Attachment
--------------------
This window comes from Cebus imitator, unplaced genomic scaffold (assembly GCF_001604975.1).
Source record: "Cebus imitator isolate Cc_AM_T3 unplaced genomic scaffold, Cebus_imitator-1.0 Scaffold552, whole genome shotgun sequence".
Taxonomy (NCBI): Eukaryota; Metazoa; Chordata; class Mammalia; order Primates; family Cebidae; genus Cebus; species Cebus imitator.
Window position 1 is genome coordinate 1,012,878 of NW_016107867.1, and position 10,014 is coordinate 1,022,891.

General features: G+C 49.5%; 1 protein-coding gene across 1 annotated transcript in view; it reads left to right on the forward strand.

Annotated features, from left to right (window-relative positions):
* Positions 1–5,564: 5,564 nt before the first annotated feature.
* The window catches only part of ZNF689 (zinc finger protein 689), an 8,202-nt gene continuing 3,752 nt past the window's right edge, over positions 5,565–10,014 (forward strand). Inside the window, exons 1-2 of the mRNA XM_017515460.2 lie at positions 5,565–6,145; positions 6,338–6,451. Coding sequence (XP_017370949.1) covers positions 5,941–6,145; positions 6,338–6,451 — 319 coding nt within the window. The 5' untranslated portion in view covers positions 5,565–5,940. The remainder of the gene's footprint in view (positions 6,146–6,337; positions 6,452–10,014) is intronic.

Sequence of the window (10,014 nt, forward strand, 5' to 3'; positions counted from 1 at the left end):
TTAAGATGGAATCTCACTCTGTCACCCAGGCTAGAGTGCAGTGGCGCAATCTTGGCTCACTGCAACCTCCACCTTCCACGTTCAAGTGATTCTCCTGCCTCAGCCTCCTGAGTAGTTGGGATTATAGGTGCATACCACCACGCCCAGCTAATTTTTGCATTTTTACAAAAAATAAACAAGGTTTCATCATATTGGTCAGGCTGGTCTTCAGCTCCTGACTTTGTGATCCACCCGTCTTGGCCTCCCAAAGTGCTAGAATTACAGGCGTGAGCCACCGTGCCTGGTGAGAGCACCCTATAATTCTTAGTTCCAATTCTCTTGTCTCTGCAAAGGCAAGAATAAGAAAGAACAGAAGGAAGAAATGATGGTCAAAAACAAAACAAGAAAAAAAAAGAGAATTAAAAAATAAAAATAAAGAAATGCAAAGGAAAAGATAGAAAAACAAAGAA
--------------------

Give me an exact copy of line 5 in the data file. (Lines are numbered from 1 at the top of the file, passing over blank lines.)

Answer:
General features: G+C 49.5%; 1 protein-coding gene across 1 annotated transcript in view; it reads left to right on the forward strand.